On Cassiopeia’s podcast FinancialFox we have been taking an in-depth look at bitcoin. We recently investigated how bitcoin mining is driving innovation in power generation and encouraging the creation of sustainable energy — it’s game-changing and has the ability to not only increase jobs but also provide basic resources like clean drinking water in developing countries.
We’ve been unearthing more about the world’s first digital asset — Bitcoin- in our FinancialFox podcast series. We recently spoke about Bitcoin mining, an area that has grown exponentially over the past few years and simultaneously become very topical because of the rising energy associated costs and of energy and the focus on new sources of energy that are more sustainable and environmentally friendly. of the production of increased energy and its impact on the environment.
Paving the way for innovation in the energy mix for a more sustainable future is Fred Tiel, Chairman and CEO of Marathon Digital Holdings one of the largest technologically advanced and energy-efficient mining companies that’s listed on the Nasdaq under the ticker MARA. Fred is no stranger to the tech world having been in the industry for over 40 years. His foray into the digital assets industry came via a former CTO who worked for him who in 2013 said he was entering bitcoin. Despite his brief intro to digital assets in 2013 by his colleague, Fred only took a more active interest in bitcoin in 2015/2016 and asked himself the question “I’m a technologist, what problem can I solve related to bitcoin?.”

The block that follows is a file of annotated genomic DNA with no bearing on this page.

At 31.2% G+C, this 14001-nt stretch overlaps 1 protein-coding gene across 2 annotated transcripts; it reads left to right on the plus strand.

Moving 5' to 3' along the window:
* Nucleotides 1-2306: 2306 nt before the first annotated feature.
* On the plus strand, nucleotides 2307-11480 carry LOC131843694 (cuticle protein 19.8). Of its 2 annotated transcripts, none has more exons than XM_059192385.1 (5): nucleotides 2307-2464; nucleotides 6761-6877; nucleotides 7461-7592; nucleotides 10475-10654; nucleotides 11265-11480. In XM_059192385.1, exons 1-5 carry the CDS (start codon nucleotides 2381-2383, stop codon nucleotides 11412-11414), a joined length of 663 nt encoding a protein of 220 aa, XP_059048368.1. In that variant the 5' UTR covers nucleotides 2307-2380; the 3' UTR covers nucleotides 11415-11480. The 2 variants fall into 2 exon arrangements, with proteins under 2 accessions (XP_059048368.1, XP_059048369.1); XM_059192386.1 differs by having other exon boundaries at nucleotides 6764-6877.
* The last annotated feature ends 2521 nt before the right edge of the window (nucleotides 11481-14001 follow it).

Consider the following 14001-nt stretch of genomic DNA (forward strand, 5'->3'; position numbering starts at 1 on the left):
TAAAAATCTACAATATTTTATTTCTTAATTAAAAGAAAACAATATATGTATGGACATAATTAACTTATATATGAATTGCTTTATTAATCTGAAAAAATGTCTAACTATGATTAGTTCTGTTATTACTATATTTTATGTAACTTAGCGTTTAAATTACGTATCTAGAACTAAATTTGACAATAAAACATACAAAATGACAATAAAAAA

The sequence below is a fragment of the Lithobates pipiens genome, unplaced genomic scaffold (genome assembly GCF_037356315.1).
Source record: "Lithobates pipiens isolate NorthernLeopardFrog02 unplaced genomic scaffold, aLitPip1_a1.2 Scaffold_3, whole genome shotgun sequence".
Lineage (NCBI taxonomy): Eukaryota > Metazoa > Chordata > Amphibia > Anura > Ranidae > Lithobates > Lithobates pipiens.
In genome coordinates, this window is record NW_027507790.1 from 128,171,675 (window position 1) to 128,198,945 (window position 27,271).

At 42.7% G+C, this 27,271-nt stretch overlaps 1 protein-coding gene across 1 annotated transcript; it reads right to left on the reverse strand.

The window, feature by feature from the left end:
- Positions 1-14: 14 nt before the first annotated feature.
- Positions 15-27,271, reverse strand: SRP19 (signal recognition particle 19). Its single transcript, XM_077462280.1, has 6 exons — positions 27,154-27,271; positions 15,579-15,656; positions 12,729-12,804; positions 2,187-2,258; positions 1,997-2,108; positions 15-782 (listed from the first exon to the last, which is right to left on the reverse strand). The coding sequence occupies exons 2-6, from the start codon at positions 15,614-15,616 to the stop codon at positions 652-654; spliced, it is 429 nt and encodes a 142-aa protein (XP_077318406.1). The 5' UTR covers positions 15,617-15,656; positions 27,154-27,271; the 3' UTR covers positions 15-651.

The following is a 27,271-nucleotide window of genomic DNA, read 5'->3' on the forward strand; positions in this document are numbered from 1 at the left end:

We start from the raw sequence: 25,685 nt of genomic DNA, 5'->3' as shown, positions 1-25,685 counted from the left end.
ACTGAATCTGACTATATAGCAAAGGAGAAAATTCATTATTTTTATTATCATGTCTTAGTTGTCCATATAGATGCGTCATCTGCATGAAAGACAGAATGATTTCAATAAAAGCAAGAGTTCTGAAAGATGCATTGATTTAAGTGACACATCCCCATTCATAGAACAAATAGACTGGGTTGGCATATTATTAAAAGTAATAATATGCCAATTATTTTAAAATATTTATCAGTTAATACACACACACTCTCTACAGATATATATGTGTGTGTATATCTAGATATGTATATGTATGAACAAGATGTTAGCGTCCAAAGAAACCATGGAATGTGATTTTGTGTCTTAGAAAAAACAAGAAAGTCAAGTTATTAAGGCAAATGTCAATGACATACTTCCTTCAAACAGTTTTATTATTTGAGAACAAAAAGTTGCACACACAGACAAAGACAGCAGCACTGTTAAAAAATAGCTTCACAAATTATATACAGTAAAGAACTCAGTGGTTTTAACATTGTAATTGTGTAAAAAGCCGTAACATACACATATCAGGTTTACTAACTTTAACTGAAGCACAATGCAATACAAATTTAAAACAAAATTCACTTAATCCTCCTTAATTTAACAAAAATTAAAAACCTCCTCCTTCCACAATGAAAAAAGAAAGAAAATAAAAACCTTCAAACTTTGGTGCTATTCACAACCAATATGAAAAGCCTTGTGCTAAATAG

One of the problems was that bitcoin was traded on islands of exchanges in places like Japan and Europe and it was very challenging to get liquidity from those exchanges. The ideal way to solve this was by building an exchange that would sit as an umbrella over all those exchanges and solidify their books. Fred, then wrote a white paper and talked to regulators in the US as he believed this could only happen if regulated and despite receiving a no — he continued the path and approached FINMA, the regulators in Switzerland where they were open to crypto, however having an American company proved to be an issue because of banking regulations. This didn’t stop Fred who went to Liechtenstein, who noted that they don’t have exchanges and laws about crypto and they asked him what it would take to create a law allowing people to have a crypto exchange? That discussion set the path in motion to create the first laws for people in Liechtenstein to trade crypto (Bitcoin and ETH only at the time). Fred created an OTC trading desk and then the FMA said they may need a banking licence to continue with this business.